The ingredients of Salesian bread in Bethlehem are not only flour, water and yeast, but infinite quantities of mercy and generosity are also added to its dough, so the Salesian bakery in the city has become a point of reference in helping the poor and needy. P. LORENZO SAGGIOTTO Salesians of Bethlehem “In particularly difficult times such as the first and second intifada, this oven played an important role and provided an excellent service to the people. Also during the first and second Iraq war we helped many families poor. ” A relentless help even in this difficult time of the Coronavirus pandemic. P. LORENZO SAGGIOTTO Salesians of Bethlehem “Also in this period, from the outbreak of the pandemic until today, the bakery has not only given bread to the poorest families but also to institutions that need help to continue serving the people. “Among these institutions is the” Together for Life “Association of Bethlehem, which to help people with disabilities and who, due to the pandemic, no longer have any income, either from handicraft production or from donations. MAHERA GHARIB Director of “Together for Life” “We too depended on tourists visiting Bethlehem and we were affected as much as the entire tourism sector. The bread we receive is enough for about 55 people. For us it was a cost and the Salesians thus relieve us of this expense, above all because bread is fundamental in our Palestinian culture. We eat bread or rice; bread accompanies every meal. “Even the Bethlehem Association Beit Al Rajaa – “Casa Della Speranza” – for the blind and people with special needs was hit by the consequences of the Coronavirus: even for them, income depended on external support and tourists. The director of the Association, Salim Zeidan, thanks the Salesians for their help and for the quality of the bread. SALIM ZEIDAN Director Beit Al Rajaa – Bethlehem “Salesian bread lasts two or three days, but we can heat it and it comes back as if it had just come out of the oven. The Salesian oven is one of the oldest in the city and has always maintained the same quality as production.” BASMA GIACAMAN Supervisor of the Basma Center – Beit Sahour “Even if making bread seems a simple thing, for families who do not work and have no income, especially in periods of curfew,

Christian Media Center in Holly Land

Youth people on Cairo

Higher Education in the Salesian School in Cairo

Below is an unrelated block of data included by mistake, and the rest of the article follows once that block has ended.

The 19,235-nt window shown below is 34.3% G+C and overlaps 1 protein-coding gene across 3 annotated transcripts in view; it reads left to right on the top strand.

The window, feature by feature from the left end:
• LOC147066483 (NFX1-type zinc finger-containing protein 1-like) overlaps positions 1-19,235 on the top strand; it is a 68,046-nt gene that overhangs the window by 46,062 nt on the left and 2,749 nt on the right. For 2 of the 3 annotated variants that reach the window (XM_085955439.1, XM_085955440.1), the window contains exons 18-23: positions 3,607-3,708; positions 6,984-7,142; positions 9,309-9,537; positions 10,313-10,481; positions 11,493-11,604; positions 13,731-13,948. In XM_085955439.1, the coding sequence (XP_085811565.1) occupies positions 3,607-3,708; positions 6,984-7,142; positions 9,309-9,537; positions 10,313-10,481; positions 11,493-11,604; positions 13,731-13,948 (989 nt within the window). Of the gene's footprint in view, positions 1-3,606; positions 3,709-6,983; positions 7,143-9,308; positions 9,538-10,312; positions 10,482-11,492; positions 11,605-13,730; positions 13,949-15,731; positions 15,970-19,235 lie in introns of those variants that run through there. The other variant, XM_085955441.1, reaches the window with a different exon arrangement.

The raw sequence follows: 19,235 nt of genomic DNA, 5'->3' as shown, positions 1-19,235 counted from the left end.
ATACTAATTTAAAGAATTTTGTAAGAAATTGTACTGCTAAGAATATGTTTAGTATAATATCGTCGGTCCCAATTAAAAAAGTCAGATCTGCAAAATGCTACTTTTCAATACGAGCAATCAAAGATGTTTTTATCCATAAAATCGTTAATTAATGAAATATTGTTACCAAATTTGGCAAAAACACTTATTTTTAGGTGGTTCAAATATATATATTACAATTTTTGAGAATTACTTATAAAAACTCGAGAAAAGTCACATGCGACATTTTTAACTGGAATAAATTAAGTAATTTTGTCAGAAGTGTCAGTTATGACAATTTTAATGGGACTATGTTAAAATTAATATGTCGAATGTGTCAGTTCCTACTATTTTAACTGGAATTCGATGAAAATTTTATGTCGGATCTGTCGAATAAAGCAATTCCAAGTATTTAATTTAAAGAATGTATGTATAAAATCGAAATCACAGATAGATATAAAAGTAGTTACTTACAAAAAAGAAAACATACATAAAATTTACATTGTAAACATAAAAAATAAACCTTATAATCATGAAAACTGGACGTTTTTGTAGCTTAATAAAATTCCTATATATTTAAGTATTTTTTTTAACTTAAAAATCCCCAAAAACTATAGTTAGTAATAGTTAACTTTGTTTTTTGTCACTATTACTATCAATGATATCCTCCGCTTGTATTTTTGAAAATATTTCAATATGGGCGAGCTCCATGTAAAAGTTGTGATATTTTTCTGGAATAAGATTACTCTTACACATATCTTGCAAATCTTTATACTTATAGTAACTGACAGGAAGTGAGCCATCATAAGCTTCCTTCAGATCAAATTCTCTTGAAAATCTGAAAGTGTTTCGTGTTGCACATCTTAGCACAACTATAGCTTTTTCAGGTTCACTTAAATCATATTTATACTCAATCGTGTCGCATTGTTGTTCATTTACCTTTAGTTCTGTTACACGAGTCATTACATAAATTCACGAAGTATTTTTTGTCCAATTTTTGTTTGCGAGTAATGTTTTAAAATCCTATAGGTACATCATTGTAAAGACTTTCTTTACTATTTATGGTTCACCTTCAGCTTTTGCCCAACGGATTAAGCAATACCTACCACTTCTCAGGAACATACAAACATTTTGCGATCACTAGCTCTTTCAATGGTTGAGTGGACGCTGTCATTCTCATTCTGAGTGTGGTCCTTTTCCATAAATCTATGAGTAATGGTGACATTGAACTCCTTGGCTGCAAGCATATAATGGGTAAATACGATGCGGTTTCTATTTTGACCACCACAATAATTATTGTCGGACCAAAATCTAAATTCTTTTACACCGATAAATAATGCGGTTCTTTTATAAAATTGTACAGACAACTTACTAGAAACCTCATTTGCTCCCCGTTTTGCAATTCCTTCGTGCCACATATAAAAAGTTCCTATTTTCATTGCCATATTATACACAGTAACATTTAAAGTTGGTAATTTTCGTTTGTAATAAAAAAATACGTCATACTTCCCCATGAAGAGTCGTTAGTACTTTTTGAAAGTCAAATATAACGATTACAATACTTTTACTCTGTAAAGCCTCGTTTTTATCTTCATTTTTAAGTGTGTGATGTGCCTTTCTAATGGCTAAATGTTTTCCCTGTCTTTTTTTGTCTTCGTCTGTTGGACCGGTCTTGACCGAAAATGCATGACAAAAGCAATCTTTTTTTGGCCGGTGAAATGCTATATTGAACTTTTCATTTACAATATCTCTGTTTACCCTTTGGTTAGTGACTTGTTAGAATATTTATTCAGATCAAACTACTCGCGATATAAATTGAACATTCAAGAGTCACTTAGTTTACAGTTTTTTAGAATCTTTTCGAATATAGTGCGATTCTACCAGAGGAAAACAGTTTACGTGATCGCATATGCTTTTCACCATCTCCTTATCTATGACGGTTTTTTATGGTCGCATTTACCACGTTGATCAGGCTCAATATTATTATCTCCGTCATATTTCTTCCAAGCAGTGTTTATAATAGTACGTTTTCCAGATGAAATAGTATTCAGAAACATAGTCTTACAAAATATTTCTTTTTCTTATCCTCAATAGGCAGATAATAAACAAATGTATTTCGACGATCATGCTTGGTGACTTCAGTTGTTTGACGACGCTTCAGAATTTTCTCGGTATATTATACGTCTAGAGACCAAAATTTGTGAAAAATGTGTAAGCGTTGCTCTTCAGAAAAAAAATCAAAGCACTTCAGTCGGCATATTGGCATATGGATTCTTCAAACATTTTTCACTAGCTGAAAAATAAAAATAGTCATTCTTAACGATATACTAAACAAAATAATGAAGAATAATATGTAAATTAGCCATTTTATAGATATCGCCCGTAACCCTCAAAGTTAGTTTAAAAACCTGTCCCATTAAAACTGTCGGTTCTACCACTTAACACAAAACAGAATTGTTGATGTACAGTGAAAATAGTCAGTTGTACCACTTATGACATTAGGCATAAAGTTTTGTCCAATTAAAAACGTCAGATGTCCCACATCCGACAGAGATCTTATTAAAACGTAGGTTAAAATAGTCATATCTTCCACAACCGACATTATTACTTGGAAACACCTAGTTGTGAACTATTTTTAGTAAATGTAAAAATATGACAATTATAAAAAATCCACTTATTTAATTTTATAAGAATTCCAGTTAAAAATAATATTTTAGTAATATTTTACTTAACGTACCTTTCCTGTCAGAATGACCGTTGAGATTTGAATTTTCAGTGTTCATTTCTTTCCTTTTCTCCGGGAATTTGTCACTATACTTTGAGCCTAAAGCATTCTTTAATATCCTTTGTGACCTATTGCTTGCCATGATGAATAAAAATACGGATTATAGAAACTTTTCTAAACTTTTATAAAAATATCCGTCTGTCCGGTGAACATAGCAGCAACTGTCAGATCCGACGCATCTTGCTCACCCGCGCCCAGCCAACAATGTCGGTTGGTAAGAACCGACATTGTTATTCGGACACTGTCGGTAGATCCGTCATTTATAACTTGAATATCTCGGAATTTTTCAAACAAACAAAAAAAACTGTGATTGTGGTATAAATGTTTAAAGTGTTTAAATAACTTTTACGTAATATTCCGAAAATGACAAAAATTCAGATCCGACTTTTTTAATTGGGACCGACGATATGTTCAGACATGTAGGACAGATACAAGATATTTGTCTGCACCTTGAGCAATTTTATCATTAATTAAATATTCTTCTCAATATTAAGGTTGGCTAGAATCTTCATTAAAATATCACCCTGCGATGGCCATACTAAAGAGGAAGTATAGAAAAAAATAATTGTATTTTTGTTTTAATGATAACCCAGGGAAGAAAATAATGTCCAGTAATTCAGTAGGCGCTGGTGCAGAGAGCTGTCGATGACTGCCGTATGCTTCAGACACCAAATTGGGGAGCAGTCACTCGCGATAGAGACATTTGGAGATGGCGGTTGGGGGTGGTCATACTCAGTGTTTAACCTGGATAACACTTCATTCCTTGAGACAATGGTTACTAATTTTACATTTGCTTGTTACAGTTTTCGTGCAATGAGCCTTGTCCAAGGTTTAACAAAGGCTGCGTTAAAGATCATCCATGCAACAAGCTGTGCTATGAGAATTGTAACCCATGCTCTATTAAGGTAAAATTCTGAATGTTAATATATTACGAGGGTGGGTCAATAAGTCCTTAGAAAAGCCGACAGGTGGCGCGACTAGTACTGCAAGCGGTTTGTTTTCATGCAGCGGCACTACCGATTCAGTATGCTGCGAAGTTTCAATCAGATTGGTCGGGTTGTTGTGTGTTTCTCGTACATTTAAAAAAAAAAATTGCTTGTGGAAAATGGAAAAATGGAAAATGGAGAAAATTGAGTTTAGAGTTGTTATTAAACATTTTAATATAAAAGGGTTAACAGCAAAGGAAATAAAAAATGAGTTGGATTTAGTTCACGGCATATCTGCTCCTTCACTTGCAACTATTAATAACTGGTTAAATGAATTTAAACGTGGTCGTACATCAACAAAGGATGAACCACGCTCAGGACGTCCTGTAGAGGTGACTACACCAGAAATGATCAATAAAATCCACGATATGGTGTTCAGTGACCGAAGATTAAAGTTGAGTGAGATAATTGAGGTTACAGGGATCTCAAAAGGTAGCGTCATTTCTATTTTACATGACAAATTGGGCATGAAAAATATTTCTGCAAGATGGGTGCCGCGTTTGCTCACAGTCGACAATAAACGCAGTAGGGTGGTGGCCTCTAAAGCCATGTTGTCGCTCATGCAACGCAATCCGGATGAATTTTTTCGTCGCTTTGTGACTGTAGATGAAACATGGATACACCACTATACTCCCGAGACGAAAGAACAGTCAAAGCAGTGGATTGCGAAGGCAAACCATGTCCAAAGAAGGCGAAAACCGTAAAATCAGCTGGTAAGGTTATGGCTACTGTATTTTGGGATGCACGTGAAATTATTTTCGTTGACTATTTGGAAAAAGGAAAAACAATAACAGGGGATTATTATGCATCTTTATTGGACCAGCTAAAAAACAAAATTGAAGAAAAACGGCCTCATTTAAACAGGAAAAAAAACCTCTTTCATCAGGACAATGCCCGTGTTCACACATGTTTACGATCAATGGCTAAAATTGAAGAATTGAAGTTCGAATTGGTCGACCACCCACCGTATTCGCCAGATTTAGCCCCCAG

Over the years the Don Bosco Industrial Technical Institute in Cairo has been a centre of excellence.

Every year it trains many young people as industrial experts, prepares them to enter the world of work and in this way helps Egypt to a high level of industrial development. In recent months, a number of innovative projects have been developed in the field of renewable energy. We listen to what the people involved have to say:

“In the past three months, the students of Don Bosco have been working on the development of two innovative prototypes to implement solar power. This project was carried out here at Don Bosco in cooperation with AFD, IECD, and Schneider Egypt in order to provide students with the tools and skills needed in the target market,” said the manager of the French Agency for Development.

An Egyptian manager of Schneider says: “The idea of the project is to teach students, the next generation of engineers, to be familiar with new technologies for the use of solar energy. Of course, we know well the shortcomings and difficulties of our country from an economic point of view and rising costs. This is why we are concerned about the next generation of engineers.”

One of the teachers in the school says: “I’m working on a project for a pump which will use the energy generated by the sun through panels, without the use of batteries. We will use it for soil or water or to fill a tank depending on the energy generated in such a way that when the pump has more energy it will produce more water.”

According to another teacher: “The second project is about how to provide a small house with solar energy, in addition to using the national power grid, depending on the availability of the sun.”

Finally, the students: Michael comments: “what is unique about this project is that for the first time we are using solar energy.” Mohammed added: “the use of solar energy will increase in the future and in addition it is a clean energy that does not pollute.” And Joseph concludes: “This project will help me to work better and faster with solar energy, because I had to deal with problem resolution, and this helped me to become a better technician.”